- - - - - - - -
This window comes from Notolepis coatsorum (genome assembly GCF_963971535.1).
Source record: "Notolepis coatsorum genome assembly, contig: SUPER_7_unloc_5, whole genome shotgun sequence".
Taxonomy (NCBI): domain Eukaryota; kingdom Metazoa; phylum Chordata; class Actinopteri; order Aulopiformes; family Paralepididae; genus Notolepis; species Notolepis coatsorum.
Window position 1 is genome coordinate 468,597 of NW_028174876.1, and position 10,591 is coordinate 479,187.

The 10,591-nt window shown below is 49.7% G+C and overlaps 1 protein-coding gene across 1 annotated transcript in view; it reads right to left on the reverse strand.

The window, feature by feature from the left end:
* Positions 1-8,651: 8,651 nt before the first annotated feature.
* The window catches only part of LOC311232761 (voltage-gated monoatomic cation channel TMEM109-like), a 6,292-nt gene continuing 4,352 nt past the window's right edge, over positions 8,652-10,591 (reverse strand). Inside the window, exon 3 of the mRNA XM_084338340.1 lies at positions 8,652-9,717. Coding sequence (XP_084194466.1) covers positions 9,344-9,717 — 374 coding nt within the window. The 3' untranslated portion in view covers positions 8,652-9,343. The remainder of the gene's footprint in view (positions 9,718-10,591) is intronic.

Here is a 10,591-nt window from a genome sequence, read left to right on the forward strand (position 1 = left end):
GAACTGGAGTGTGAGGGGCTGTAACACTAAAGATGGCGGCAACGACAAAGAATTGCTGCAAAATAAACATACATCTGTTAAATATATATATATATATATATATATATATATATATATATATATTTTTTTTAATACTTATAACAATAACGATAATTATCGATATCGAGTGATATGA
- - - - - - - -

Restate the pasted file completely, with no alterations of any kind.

This window comes from Notolepis coatsorum (genome assembly GCF_963971535.1).
Source record: "Notolepis coatsorum genome assembly, contig: SUPER_7_unloc_5, whole genome shotgun sequence".
Taxonomy (NCBI): domain Eukaryota; kingdom Metazoa; phylum Chordata; class Actinopteri; order Aulopiformes; family Paralepididae; genus Notolepis; species Notolepis coatsorum.
Window position 1 is genome coordinate 468,597 of NW_028174876.1, and position 10,591 is coordinate 479,187.

The 10,591-nt window shown below is 49.7% G+C and overlaps 1 protein-coding gene across 1 annotated transcript in view; it reads right to left on the reverse strand.

The window, feature by feature from the left end:
* Positions 1-8,651: 8,651 nt before the first annotated feature.
* The window catches only part of LOC311232761 (voltage-gated monoatomic cation channel TMEM109-like), a 6,292-nt gene continuing 4,352 nt past the window's right edge, over positions 8,652-10,591 (reverse strand). Inside the window, exon 3 of the mRNA XM_084338340.1 lies at positions 8,652-9,717. Coding sequence (XP_084194466.1) covers positions 9,344-9,717 — 374 coding nt within the window. The 3' untranslated portion in view covers positions 8,652-9,343. The remainder of the gene's footprint in view (positions 9,718-10,591) is intronic.

Here is a 10,591-nt window from a genome sequence, read left to right on the forward strand (position 1 = left end):
GAACTGGAGTGTGAGGGGCTGTAACACTAAAGATGGCGGCAACGACAAAGAATTGCTGCAAAATAAACATACATCTGTTAAATATATATATATATATATATATATATATATATATATATATATTTTTTTTAATACTTATAACAATAACGATAATTATCGATATCGAGTGATATGA